Something Wicked This Way Comes: Pedro López

"Pedro López (asesino serial).png" by Armenio Dominguez is licensed under CC BY-SA 3.0

Most humans live normal lives. They’re born, grow, get educated, find a job, settle down, pay bills, maybe start a family, wait for the clock to tick down, then die, and even though there may be moments where they feel the need to rain down upon their fellow man with great vengeance and furious anger, nearly all will resist these urges.

This is due to having a moral compass of sorts, a switch in their heads that stops them from stepping across the threshold and into a world of unimaginable violence. But there are some that walk among us who have no such qualms when it comes to taking another life, as they view all of us as nothing more than cattle, waiting for the slaughter. These men and women are living, breathing nightmares, the kind that Hollywood could only ever dream of creating, and the evilest of these creatures is someone you may never even have heard of.

That man is Pedro López.

Pedro Lopez stands facing the camera at his arrest with his prison number drapped around his neck on a board
“Pedro López (asesino serial).png” by Armenio Dominguez is licensed under CC BY-SA 3.0

Born on the 8th of October, 1948, López was the seventh of thirteen children. His father was killed in La Violencia, a bitter war that would leave a scar on Colombia that would never truly heal. His mother was, according to López, a prostitute. Both of these things would start Young Pedro on the path to the monster he would become.

With no male role model around, he would learn from the men that his mother serviced that violence was okay, as she was regularly abused. He would also be a target of her own wrath and said that on more than one occasion he would be exposed to the sexual acts taking place in his own home. This left a huge impression on him, so much so that at the age of eight he was caught fondling his younger sister and was subsequently thrown out of the house.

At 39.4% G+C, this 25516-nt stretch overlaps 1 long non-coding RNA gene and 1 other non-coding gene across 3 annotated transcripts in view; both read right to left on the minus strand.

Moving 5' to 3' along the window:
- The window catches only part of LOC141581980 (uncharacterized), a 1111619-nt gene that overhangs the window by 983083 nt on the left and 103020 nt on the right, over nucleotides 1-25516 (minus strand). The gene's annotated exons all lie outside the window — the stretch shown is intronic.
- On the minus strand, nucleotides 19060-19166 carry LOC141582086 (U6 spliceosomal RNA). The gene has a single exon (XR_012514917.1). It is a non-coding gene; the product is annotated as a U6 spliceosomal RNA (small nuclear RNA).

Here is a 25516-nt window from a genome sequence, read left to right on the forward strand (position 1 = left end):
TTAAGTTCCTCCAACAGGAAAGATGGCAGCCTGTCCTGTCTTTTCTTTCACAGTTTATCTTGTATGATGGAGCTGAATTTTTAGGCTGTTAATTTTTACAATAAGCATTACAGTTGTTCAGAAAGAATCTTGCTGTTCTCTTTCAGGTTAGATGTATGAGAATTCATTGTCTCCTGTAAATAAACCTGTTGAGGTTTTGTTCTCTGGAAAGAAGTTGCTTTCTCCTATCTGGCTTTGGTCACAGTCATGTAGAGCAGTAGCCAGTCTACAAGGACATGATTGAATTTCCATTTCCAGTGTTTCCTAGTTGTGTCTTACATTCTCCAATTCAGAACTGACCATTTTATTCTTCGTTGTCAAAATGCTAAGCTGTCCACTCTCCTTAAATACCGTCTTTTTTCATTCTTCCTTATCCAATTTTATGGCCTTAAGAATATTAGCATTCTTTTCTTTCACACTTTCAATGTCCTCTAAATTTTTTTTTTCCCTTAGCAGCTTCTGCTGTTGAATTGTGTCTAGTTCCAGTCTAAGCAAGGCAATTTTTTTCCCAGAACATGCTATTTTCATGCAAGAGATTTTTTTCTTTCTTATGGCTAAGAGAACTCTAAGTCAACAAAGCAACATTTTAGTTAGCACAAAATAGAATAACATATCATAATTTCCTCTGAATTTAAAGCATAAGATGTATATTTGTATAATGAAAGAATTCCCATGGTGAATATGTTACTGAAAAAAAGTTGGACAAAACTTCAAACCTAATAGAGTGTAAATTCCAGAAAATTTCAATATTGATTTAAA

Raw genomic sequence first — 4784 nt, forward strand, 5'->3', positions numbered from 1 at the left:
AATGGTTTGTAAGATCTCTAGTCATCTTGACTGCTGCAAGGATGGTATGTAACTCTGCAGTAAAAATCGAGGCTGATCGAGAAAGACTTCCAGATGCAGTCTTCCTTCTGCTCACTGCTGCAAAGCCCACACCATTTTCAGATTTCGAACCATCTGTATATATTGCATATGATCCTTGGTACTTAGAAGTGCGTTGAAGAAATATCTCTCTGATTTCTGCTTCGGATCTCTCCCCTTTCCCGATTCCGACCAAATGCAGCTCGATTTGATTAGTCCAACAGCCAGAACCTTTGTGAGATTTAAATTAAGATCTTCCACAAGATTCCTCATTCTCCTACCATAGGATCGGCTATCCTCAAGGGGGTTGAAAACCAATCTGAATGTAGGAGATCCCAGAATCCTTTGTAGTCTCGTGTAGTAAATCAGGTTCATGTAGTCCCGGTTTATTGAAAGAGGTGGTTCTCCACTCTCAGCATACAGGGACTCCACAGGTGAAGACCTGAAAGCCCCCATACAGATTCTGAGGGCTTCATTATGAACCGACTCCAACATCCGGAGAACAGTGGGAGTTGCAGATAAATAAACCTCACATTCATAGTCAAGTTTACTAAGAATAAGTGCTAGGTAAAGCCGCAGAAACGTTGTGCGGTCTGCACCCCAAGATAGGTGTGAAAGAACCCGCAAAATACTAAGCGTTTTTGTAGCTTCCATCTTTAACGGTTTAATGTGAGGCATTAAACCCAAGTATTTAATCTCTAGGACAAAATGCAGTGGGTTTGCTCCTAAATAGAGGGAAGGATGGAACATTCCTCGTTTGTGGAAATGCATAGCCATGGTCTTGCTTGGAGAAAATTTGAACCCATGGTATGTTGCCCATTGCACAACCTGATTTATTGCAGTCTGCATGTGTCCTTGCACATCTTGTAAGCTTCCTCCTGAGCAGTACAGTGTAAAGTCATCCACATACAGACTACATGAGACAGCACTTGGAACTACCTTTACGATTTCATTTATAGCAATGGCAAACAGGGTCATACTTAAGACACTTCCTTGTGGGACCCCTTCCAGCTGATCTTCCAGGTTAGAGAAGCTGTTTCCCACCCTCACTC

He ended up in Bogota where he joined a street gang, and during this time he was approached by a man who offered him a bed and somewhere to stay. This man took López to an abandoned building and assaulted him. At the age of 12, an American family living in Colombia took pity on him and took him in before enrolling him into a School for Orphans, but once again he was molested, this time by a teacher, so he returned to the streets. By the time he had turned 18, he was a successful car thief, but, like all criminals, he was living on borrowed time and would eventually find himself arrested and incarcerated.

While in prison, he was brutally gang-raped, and in retaliation, he hunted down those responsible and stabbed them to death. Upon his release, he moved to Peru, and it was here that his murder spree began in earnest.

A picture of the Andes that shows a little village nestled bellow three nountain, two of which are lush and green while the third is covered with snow.
“Snows of the Andes” by D-Stanley is licensed under CC BY 2.0

He targeted girls around the age of 12 and claimed that by 1978 he had already murdered 100, luring each to remote areas before raping and killing them. As high as this body count was, it could’ve ended right there, if not for the intervention of a misguided man of God.